Equitable data sharing: challenges and suggestions for ways forward
Barnes K., Barnes K., Canario JA., Vernekar S., Goudar S., Espinal R., Merson L., Cheah PY.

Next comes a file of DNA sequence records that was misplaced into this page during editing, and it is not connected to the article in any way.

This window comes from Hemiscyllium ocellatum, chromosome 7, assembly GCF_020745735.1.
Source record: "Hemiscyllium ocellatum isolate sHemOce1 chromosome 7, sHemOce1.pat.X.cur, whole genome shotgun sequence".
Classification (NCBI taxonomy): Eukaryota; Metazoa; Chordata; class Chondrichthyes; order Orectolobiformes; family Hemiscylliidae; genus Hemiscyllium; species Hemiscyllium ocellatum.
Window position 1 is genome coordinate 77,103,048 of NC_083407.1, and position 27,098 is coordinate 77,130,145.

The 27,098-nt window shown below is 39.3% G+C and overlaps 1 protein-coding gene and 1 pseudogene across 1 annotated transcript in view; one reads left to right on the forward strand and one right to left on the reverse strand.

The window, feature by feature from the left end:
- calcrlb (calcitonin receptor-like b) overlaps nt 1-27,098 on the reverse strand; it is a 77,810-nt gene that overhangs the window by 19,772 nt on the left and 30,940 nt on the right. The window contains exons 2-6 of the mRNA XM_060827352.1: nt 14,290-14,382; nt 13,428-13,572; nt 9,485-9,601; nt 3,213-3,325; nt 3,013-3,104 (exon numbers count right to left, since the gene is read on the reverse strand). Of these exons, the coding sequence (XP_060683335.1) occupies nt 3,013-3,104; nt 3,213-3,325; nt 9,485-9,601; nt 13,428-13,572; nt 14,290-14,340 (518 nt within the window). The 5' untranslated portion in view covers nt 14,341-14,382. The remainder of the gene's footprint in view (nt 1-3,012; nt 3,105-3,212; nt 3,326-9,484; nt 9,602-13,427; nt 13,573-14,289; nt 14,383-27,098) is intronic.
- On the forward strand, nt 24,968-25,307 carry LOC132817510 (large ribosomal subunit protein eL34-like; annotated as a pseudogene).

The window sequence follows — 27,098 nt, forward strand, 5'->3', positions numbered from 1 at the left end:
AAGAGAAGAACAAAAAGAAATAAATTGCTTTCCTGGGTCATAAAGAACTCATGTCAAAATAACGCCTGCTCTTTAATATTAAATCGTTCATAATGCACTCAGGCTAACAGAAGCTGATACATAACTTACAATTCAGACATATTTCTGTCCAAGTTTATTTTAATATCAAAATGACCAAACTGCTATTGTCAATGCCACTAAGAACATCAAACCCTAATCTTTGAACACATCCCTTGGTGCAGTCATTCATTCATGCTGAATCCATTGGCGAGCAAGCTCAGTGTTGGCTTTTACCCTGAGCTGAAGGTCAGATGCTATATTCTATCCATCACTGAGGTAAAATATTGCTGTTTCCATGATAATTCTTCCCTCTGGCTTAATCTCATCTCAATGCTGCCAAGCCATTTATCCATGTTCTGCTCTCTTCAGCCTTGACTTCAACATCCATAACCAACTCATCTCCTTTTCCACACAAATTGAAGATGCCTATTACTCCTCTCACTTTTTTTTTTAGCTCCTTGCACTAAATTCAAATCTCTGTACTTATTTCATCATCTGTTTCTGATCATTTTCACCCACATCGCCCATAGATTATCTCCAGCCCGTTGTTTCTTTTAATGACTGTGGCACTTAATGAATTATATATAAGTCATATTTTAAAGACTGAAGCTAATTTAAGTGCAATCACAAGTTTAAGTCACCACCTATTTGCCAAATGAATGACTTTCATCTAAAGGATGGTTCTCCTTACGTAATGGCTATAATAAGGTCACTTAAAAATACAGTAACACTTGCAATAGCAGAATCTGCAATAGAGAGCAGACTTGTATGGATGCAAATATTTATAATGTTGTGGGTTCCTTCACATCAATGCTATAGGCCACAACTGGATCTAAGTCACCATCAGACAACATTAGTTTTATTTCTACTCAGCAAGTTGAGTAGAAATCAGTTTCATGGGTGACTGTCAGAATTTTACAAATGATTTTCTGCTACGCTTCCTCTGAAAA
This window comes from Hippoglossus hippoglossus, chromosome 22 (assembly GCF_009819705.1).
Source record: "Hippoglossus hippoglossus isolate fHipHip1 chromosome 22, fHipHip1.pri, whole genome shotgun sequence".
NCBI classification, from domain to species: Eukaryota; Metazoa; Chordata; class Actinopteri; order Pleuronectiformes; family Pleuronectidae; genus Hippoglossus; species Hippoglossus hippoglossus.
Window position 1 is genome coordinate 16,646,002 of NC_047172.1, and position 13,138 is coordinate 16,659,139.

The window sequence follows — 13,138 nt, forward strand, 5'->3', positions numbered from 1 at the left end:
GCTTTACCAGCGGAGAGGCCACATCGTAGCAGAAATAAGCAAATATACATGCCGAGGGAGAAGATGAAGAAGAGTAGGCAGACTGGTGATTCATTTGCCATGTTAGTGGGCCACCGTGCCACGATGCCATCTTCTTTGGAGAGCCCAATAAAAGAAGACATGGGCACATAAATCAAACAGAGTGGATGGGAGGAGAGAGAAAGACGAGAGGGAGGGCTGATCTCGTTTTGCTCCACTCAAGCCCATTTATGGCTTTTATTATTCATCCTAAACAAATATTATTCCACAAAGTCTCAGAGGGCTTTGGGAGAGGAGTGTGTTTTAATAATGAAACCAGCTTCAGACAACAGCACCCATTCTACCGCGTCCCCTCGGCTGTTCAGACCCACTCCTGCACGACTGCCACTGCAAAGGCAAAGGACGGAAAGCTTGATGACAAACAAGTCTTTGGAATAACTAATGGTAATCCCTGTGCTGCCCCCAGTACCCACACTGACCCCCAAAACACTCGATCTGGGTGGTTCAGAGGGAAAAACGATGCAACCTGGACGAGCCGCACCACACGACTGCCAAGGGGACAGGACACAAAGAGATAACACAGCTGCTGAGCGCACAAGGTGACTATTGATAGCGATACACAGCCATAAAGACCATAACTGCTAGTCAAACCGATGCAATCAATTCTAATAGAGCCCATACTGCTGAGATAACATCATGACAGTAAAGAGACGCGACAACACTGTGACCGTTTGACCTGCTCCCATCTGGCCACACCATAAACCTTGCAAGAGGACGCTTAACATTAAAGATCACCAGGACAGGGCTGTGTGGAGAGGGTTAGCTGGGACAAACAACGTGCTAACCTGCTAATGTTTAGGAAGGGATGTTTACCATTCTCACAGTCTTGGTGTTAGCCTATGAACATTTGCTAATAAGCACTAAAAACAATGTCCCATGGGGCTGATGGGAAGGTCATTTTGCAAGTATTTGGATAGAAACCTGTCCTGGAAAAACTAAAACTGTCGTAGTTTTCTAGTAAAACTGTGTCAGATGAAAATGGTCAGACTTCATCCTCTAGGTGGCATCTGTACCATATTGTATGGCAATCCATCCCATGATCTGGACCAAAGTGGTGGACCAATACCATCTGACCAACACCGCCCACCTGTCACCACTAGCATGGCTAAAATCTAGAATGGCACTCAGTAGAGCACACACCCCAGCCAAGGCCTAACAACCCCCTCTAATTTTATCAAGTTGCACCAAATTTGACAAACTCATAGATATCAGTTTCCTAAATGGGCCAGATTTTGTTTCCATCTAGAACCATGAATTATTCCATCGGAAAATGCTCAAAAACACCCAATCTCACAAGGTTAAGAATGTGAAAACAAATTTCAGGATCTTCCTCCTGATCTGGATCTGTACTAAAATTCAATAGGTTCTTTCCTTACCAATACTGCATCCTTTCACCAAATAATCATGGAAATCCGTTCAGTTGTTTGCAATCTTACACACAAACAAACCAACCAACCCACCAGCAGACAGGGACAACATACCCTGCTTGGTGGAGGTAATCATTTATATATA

Data sharing is increasingly mandated by health research funders and publishers. In the context of data collected in low-resource settings, concerns have been raised regarding inequitable opportunities to engage in secondary use of data between researchers in well-resourced and resource-limited settings. In this context, we present three case studies and their issues related to equity: the multicountry Antenatal Corticosteroid Trial, health research in the Dominican Repulic and the WorldWide Antimalarial Resistance Network. These case studies were discussed at the 2018 Global Forum for Bioethics in Research in South Africa, focussing on the theme “The ethics of data sharing and biobanking in health research”. The case studies provide concrete examples of real challenges such as lack of prior consent for data sharing, potential for misinterpretation of data by secondary users and limited capacity of researchers in low-resource settings to conduct secondary analyses. We conclude by suggesting ways forward. We stress the importance of capacity building and investments in data management and data science skills, and in data sharing platforms supporting poverty-related disease research. In addition, we recommend that there should be incentives to promote data sharing and that research groups and institutions establish their own data sharing policies tailored to their context, data and community while persuing harmonization with existing policies as much as possible. We also think that international guidelines on authorship criteria should be revisited. For new studies, researchers should obtain consent for sharing of participants’ data with secondary users. Lastly we recommend that community and stakeholder engagement be conducted to improve the consent process and identify what might be sensitive data to mitigate any potential harms to data subjects and their communities.